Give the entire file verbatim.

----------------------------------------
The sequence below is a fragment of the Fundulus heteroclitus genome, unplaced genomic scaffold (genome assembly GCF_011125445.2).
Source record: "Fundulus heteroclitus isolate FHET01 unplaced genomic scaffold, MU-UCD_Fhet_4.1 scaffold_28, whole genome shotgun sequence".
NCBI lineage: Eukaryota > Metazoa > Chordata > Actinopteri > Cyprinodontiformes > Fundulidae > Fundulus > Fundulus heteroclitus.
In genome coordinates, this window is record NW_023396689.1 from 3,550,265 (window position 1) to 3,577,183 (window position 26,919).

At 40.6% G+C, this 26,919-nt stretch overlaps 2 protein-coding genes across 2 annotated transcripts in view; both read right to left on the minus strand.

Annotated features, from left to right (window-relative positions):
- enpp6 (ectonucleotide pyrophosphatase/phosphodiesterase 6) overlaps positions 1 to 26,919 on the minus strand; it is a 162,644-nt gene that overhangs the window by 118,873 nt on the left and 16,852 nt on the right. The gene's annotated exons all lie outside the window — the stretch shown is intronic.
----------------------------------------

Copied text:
The sequence below is a fragment of the Fundulus heteroclitus genome, unplaced genomic scaffold (genome assembly GCF_011125445.2).
Source record: "Fundulus heteroclitus isolate FHET01 unplaced genomic scaffold, MU-UCD_Fhet_4.1 scaffold_28, whole genome shotgun sequence".
NCBI lineage: Eukaryota > Metazoa > Chordata > Actinopteri > Cyprinodontiformes > Fundulidae > Fundulus > Fundulus heteroclitus.
In genome coordinates, this window is record NW_023396689.1 from 3,550,265 (window position 1) to 3,577,183 (window position 26,919).

At 40.6% G+C, this 26,919-nt stretch overlaps 2 protein-coding genes across 2 annotated transcripts in view; both read right to left on the minus strand.

Annotated features, from left to right (window-relative positions):
- enpp6 (ectonucleotide pyrophosphatase/phosphodiesterase 6) overlaps positions 1 to 26,919 on the minus strand; it is a 162,644-nt gene that overhangs the window by 118,873 nt on the left and 16,852 nt on the right. The gene's annotated exons all lie outside the window — the stretch shown is intronic.